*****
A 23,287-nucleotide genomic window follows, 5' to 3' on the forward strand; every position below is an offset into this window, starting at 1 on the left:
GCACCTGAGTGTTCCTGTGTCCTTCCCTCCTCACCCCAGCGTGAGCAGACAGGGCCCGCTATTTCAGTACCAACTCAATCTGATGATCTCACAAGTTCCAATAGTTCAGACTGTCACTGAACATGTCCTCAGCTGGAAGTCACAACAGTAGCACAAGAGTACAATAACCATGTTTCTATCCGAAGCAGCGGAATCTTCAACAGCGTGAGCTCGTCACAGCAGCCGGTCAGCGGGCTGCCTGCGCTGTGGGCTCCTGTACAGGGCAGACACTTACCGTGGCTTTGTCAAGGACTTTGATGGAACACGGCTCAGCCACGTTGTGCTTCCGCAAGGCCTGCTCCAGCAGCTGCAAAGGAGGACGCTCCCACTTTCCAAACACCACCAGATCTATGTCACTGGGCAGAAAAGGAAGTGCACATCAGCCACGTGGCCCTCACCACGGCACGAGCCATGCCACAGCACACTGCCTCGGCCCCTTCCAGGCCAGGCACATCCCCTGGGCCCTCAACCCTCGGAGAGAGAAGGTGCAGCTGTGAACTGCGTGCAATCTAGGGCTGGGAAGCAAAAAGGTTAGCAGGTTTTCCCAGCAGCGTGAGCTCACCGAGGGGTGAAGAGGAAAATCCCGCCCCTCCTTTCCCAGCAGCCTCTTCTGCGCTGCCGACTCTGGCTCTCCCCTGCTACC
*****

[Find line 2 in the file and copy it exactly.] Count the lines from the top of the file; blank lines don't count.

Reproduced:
GCACCTGAGTGTTCCTGTGTCCTTCCCTCCTCACCCCAGCGTGAGCAGACAGGGCCCGCTATTTCAGTACCAACTCAATCTGATGATCTCACAAGTTCCAATAGTTCAGACTGTCACTGAACATGTCCTCAGCTGGAAGTCACAACAGTAGCACAAGAGTACAATAACCATGTTTCTATCCGAAGCAGCGGAATCTTCAACAGCGTGAGCTCGTCACAGCAGCCGGTCAGCGGGCTGCCTGCGCTGTGGGCTCCTGTACAGGGCAGACACTTACCGTGGCTTTGTCAAGGACTTTGATGGAACACGGCTCAGCCACGTTGTGCTTCCGCAAGGCCTGCTCCAGCAGCTGCAAAGGAGGACGCTCCCACTTTCCAAACACCACCAGATCTATGTCACTGGGCAGAAAAGGAAGTGCACATCAGCCACGTGGCCCTCACCACGGCACGAGCCATGCCACAGCACACTGCCTCGGCCCCTTCCAGGCCAGGCACATCCCCTGGGCCCTCAACCCTCGGAGAGAGAAGGTGCAGCTGTGAACTGCGTGCAATCTAGGGCTGGGAAGCAAAAAGGTTAGCAGGTTTTCCCAGCAGCGTGAGCTCACCGAGGGGTGAAGAGGAAAATCCCGCCCCTCCTTTCCCAGCAGCCTCTTCTGCGCTGCCGACTCTGGCTCTCCCCTGCTACC